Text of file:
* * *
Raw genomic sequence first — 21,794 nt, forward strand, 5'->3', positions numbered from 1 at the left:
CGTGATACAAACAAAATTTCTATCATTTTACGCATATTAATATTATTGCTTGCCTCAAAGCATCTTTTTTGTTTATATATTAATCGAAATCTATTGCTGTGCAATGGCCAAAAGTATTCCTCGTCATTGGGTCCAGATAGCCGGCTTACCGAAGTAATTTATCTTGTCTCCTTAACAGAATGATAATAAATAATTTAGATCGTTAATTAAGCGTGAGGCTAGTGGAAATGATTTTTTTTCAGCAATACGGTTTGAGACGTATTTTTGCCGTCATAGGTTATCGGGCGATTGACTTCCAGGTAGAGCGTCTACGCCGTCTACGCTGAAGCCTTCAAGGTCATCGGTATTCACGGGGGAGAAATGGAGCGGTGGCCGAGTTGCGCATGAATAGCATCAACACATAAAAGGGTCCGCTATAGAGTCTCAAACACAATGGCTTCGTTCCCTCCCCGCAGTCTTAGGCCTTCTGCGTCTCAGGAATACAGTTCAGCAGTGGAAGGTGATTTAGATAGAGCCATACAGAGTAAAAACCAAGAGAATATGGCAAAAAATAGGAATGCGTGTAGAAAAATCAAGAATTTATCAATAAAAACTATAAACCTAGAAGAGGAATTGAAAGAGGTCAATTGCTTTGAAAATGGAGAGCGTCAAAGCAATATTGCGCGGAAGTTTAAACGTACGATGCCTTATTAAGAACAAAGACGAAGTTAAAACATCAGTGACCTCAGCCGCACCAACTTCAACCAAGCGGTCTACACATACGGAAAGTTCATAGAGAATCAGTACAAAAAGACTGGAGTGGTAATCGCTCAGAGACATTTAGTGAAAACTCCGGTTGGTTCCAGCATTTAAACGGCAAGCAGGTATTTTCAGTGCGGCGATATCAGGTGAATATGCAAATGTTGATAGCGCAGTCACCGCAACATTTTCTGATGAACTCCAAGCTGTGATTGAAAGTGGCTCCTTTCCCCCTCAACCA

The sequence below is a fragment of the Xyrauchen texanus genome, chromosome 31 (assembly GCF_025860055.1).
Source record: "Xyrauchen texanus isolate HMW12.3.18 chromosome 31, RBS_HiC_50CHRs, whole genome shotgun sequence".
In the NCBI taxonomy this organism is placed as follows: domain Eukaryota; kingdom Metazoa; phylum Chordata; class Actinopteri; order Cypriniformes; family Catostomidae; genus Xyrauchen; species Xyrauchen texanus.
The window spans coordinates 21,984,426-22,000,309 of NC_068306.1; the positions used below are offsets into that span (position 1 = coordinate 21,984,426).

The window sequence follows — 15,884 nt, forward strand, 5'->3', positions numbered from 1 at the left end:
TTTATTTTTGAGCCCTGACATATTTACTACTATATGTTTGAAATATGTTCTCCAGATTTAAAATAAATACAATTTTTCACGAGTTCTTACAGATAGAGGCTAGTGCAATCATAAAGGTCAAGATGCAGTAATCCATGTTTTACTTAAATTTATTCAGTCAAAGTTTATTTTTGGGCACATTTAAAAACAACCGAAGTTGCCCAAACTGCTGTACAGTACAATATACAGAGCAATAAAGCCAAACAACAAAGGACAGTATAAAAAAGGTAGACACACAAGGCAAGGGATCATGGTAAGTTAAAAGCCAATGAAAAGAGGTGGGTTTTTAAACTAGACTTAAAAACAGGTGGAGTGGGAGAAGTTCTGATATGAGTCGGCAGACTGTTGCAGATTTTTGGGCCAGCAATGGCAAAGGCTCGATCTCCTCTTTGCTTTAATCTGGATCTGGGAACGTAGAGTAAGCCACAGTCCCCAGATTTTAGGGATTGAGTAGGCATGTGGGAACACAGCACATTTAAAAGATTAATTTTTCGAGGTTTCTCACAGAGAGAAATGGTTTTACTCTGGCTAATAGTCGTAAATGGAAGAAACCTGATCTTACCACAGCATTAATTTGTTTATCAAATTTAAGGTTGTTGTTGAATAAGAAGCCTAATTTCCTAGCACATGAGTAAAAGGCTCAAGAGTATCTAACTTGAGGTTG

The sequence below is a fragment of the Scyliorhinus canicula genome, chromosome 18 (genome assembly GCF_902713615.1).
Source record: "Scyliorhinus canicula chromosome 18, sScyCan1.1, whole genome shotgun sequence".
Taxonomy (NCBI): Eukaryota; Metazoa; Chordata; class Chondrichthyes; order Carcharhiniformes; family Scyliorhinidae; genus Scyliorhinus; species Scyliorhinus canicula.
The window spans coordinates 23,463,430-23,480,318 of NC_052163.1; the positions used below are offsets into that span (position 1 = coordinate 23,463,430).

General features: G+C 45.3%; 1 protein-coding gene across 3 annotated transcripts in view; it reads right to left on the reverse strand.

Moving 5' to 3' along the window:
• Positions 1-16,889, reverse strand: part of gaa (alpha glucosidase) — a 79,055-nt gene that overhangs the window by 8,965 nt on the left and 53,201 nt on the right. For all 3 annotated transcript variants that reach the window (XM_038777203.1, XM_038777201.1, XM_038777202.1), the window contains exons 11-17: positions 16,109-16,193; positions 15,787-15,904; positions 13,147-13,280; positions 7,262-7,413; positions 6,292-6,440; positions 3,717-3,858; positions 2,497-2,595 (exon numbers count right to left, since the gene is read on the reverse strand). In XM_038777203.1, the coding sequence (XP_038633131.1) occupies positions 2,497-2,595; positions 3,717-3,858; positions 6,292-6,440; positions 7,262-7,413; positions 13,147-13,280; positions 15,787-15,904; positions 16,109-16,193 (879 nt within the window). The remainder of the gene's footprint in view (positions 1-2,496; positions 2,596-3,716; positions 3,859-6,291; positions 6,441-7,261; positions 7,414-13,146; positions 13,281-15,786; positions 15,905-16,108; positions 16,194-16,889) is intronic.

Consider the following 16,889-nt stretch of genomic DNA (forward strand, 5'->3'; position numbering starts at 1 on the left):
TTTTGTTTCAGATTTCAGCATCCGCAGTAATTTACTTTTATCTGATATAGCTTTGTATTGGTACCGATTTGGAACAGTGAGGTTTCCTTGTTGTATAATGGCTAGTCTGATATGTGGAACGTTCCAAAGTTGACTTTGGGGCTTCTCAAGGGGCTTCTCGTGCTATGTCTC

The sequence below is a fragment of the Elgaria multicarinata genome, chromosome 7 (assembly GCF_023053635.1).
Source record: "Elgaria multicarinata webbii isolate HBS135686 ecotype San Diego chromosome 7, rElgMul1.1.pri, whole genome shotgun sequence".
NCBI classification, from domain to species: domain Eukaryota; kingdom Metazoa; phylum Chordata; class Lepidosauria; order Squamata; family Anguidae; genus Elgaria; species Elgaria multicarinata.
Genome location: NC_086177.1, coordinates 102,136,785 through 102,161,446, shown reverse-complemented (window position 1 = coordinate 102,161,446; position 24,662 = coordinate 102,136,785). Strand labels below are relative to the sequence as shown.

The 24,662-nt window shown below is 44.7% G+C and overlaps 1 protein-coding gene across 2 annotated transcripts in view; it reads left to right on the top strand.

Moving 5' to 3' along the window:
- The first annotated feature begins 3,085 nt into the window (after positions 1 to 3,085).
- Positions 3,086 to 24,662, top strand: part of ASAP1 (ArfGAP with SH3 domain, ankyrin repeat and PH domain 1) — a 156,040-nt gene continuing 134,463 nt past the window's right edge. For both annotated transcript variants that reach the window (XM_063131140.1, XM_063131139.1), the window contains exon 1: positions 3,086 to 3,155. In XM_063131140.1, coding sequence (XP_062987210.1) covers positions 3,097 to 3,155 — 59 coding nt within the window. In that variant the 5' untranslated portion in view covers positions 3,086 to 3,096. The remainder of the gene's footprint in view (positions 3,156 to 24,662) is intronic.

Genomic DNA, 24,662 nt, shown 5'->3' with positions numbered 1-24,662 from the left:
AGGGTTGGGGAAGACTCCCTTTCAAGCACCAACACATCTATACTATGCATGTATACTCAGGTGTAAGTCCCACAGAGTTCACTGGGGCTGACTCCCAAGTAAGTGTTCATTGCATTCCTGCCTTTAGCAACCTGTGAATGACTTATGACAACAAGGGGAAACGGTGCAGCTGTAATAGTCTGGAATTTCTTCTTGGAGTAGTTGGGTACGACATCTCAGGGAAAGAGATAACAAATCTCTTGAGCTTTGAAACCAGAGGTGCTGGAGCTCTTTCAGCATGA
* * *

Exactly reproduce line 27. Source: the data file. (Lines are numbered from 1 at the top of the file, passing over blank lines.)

AGGGTTGGGGAAGACTCCCTTTCAAGCACCAACACATCTATACTATGCATGTATACTCAGGTGTAAGTCCCACAGAGTTCACTGGGGCTGACTCCCAAGTAAGTGTTCATTGCATTCCTGCCTTTAGCAACCTGTGAATGACTTATGACAACAAGGGGAAACGGTGCAGCTGTAATAGTCTGGAATTTCTTCTTGGAGTAGTTGGGTACGACATCTCAGGGAAAGAGATAACAAATCTCTTGAGCTTTGAAACCAGAGGTGCTGGAGCTCTTTCAGCATGA